Who doesn’t know who Barbie is? Not many thats for sure. She is one of the most iconic toys around, and is firmly in the ‘top ten selling toys’ of all time. However, when sales of the perfect blonde doll took a nose dive in recent years, after five decades of having a ‘one size fits all’ product that sold one Barbie doll every 3 seconds worldwide, Mattel knew something really had to change.
Controversy around how perfect Barbie looked had plagued the doll for some time. One of the most common criticisms of Barbie was that she promoted an unrealistic idea of body image for young women. A standard Barbie doll is 11.5 inches tall, a replica height of 5 feet 9 inches, and according to research by the University Central Hospital in Helsinki, Finland, she would be significantly underweight for an average female.
When sales of more quirky dolls like ‘Bratz’ increased and threatened sales of Barbie, the message was clear, change was needed.
Mattel started by literally ‘breaking the mould’ and widening the standard waist of Barbie to be more like an average female. They then introduced three new body types and seven new skin tones to reflect that “real” girls come in all shapes and sizes. Finally, big changes to their marketing campaign – a campaign focussed on making girls believe they can be anything they want to be – You Can Be Anything campaign – and a clear target of parents instead of children; in particular – Dads. A first for Barbie, they started to encourage men to play with dolls but, more importantly, spend quality time with their children.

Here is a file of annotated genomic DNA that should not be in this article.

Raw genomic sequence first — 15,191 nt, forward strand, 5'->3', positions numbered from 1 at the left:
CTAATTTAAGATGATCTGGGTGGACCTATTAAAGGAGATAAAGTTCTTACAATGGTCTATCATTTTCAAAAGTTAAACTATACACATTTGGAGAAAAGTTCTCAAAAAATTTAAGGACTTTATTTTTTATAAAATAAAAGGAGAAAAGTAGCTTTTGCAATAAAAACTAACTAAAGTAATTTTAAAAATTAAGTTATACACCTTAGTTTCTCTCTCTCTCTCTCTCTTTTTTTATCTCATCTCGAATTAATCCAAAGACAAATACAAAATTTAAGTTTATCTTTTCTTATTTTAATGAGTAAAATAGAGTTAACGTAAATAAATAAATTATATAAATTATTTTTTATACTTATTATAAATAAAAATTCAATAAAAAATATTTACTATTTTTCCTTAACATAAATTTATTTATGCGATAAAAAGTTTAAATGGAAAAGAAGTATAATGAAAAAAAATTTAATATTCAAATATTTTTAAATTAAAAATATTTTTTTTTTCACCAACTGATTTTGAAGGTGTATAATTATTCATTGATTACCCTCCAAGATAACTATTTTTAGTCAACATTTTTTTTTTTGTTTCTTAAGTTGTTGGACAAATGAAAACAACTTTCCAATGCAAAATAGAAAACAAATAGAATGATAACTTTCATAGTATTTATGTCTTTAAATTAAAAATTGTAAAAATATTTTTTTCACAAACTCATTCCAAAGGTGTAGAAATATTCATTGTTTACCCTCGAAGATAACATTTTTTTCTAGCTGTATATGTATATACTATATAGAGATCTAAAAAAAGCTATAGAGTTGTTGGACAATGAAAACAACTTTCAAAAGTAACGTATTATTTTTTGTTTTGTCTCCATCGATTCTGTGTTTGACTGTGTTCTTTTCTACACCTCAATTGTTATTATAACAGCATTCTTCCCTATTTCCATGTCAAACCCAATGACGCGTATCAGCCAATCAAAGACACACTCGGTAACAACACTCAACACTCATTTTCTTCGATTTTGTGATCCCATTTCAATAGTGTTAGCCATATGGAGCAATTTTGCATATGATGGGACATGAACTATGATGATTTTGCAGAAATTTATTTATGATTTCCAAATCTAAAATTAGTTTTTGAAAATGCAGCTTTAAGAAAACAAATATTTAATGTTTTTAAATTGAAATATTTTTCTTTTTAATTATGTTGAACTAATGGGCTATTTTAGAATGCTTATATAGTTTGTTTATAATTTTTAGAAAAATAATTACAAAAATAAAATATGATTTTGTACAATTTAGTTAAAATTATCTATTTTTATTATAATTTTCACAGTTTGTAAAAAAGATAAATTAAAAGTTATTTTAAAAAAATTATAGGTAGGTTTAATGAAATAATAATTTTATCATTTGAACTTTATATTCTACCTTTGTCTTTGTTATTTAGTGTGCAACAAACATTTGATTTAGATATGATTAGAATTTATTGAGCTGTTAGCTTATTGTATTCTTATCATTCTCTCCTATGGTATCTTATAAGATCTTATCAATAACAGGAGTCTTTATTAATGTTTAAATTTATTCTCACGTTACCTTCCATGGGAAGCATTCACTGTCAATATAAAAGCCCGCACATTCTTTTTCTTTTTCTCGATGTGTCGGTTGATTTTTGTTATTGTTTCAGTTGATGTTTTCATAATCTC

The latest dad-focused creative also includes multiple 30-second cut-downs, along with the tagline, “Time Spent in Her Imaginary World Is an Investment in Her Real World,” which Mattel said, “[highlights] that a dad’s involvement in his daughter’s imaginary play contributes to her social, intellectual and emotional development in real life.”
This non-traditional messaging and big changes have paid off for the brand. Their ad has been viewed 25 million times on Youtube alone and in October 2016, Mattel said revenue for the Q3 2016 was up overall by 16%- following the release of the new body types and ad campaign reinvention.
Change can be scary when it comes to your business but the message is loud and clear from Mattel, “Change is GOOD”
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